Watch the full film on the
Welcome to Fandor. Watch thousands of award-winning films online. ×

The House at the Edge of the Galaxy2013

  • 3.3
The House at the Edge of the Galaxy is an allegorical short film about the beauty and significance of the here and now, versus the quest for the bigger and better world perpetually beyond our grasp. This cosmic tale takes place at a desolate outpost where a lonely boy is taught by a passing Cosmonaut how to plant a "star" to transform his existence. In the process of yearning for the heavens, he discovers that paradise instead resides in his own backyard.

Copy embed code

×

What makes this film worth watching? See All Reviews

4 members like this review

"A young boy (Grayson Sides), nameless, resides alone in a house in the middle of the woods. Unable to escape, as running in any direction only returns him home, the boy sits hopeless. That is, until he meets cosmonaut Yuri (Richard Manichello), who arrives talking about exploring the stars. As the boy questions the activity of chasing down stars based on light given off from a star that may’ve long since died, Yuri gives the boy a “star seed,” and tasks the boy with caring for it. If the boy grows his own star, perhaps it will remove the fear of chasing a light that could result in nothing.

Gleb Osatinski’s The House at the Edge of the Galaxy is the type of short film that inspires discussion and thought long after it ends. Interpretations will vary in almost every direction; what does the house represent, who is the boy, why a cosmonaut, etc? You can run in any number of ways with the narrative, but like the boy, you’re somehow going to find yourself back at the house.

The film is an allegorical exercise, and its ideas and themes are such that, while I have my own interpretations, I’m not going to share them here. I’d much rather you have the opportunity to come up with your own ideas, so I’m going to focus more on the technical. And if the narrative gets your mind spinning, the filmmaking offers equal stimulation.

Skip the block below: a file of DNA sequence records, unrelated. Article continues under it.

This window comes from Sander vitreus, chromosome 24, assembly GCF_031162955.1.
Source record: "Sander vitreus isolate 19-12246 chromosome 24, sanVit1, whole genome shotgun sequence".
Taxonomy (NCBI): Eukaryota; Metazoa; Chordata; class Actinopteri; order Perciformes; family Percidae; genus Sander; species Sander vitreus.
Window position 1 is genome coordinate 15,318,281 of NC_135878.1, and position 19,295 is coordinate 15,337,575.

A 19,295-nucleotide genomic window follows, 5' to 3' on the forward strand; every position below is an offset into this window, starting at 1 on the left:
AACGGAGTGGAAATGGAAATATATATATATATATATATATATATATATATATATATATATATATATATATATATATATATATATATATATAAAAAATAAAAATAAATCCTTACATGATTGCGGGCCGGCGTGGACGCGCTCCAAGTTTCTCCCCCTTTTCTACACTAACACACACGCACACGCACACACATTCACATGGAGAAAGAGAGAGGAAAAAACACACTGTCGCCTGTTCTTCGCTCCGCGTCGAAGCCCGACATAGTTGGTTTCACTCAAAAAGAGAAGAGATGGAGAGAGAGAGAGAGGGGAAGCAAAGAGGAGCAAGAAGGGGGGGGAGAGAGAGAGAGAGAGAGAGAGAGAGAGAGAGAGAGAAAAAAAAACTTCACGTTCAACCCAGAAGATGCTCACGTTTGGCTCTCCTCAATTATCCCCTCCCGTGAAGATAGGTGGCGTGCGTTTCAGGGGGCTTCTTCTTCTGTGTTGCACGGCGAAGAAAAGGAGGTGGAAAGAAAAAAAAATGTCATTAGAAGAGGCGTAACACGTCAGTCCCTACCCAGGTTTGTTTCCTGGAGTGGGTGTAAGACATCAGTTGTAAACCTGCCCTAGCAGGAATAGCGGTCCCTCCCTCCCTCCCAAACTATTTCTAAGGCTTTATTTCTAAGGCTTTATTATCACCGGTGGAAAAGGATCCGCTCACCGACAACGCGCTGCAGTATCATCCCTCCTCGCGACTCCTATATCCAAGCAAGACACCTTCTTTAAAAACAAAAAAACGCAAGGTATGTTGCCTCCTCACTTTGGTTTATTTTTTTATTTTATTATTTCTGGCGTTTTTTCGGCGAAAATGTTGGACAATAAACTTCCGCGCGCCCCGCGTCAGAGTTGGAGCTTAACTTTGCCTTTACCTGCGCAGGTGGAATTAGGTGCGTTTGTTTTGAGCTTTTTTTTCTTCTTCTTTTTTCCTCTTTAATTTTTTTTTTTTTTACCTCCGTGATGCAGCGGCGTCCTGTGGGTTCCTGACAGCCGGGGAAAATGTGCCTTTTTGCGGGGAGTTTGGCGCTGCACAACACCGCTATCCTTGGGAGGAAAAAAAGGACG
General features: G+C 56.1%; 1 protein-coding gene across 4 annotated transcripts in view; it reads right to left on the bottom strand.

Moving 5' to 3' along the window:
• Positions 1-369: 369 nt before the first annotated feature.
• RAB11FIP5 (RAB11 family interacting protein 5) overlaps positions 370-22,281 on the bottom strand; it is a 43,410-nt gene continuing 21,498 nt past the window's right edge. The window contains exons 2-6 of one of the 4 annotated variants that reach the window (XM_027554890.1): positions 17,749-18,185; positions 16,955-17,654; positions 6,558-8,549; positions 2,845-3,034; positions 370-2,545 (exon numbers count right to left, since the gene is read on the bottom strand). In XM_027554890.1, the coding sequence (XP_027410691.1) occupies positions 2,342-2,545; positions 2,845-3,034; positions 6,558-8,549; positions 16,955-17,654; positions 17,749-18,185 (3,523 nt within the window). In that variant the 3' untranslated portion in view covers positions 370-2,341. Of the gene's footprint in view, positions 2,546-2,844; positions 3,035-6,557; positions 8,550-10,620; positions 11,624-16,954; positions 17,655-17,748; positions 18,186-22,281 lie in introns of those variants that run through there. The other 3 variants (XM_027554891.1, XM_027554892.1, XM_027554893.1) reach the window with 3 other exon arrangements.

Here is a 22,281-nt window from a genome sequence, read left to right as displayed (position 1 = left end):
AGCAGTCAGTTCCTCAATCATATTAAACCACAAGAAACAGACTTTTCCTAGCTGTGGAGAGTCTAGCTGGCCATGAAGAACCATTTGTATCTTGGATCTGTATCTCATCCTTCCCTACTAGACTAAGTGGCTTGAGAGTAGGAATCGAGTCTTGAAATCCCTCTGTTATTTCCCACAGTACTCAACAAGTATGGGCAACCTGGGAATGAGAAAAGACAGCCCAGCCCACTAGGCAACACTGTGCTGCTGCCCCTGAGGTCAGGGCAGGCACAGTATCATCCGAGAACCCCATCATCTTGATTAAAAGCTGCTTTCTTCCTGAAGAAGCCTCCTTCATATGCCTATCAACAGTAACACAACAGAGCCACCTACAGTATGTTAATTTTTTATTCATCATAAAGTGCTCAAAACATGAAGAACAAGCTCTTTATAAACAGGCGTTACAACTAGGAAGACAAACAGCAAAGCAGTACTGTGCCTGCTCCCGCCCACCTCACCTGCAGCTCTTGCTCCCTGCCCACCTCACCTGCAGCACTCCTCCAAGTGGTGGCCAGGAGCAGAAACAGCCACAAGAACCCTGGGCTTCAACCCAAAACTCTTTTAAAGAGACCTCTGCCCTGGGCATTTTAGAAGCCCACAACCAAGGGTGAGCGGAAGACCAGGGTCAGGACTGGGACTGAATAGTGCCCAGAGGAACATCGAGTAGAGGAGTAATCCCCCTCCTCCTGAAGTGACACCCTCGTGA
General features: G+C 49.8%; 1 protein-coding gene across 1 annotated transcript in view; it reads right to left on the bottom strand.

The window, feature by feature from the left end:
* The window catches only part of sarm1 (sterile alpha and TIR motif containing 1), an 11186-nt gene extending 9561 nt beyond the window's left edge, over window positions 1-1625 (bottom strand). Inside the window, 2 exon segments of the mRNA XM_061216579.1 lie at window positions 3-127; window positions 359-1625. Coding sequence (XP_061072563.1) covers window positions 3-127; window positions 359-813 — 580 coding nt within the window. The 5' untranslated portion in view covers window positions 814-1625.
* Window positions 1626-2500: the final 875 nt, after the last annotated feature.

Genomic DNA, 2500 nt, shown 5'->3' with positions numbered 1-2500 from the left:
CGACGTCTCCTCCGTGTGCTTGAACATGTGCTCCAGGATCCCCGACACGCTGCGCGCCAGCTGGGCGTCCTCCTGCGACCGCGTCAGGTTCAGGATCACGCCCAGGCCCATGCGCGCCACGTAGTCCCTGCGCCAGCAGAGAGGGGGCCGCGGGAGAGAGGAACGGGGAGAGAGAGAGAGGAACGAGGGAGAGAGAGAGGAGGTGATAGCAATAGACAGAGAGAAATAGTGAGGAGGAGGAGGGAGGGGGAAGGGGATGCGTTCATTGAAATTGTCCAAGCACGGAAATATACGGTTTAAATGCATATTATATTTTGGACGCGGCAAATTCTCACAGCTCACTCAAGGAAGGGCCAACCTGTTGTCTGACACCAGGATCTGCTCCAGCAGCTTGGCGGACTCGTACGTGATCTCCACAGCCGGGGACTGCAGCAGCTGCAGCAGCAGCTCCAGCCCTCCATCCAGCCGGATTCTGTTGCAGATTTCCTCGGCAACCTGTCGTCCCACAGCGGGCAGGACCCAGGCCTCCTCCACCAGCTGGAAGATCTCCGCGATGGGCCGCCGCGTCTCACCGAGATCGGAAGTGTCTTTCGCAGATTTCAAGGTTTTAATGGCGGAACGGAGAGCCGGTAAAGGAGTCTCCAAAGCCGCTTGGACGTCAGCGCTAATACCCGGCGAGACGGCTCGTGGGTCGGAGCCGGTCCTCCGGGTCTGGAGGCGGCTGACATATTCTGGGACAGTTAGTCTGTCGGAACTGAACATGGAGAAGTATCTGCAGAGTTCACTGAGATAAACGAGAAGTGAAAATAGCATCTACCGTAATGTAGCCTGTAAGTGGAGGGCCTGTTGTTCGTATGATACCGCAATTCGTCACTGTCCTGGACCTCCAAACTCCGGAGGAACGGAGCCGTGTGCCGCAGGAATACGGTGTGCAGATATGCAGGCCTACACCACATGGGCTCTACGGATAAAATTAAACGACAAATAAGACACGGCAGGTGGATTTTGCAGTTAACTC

Visually, the film is incredible. The cinematography is to be commended, and the compositional choices are exceptional. It’s a fine-looking film, to understate its achievement. It captures a feeling of both hope and time lost, while simultaneously offering up a sunny salvation just beyond. Which, knowing suns are stars, brings you right back into the “plant your own star” idea and… debating my own interpretations again.

The House at the Edge of the Galaxy is an exceptional, mentally stimulating short film experience. You and I could see this film multiple times and potentially come away with something different in each viewing, and that is to be applauded. " - Mark Bell

Read more: http://www.filmthreat.com/reviews/70111/#ixzz2sJkB8FzW

D47ccb454c92fb4743dfaae411475d6a?default=https%3a%2f%2fd3uc4wuqnt61m1.cloudfront.net%2fassets%2favatars%2ffemale%2favatar f 0003
filmmaker

Member Reviews (24)

D47ccb454c92fb4743dfaae411475d6a?default=https%3a%2f%2fd3uc4wuqnt61m1.cloudfront.net%2fassets%2favatars%2ffemale%2favatar f 0003
filmmaker

"A young boy (Grayson Sides), nameless, resides alone in a house in the middle of the woods. Unable to escape, as running in any direction only returns him home, the boy sits hopeless. That is, until he meets cosmonaut Yuri (Richard Manichello), who arrives talking about exploring the stars. As the boy questions the activity of chasing down stars based on light given off from a star that may’ve long since died, Yuri gives the boy a “star seed,” and tasks the boy with caring for it. If the boy grows his own star, perhaps it will remove the fear of chasing a light that could result in nothing.

Gleb Osatinski’s The House at the Edge of the Galaxy is the type of short film that inspires discussion and thought long after it ends. Interpretations will vary in almost every direction; what does the house represent, who is the boy, why a cosmonaut, etc? You can run in any number of ways with the narrative, but like the boy, you’re somehow going to find yourself back at the house.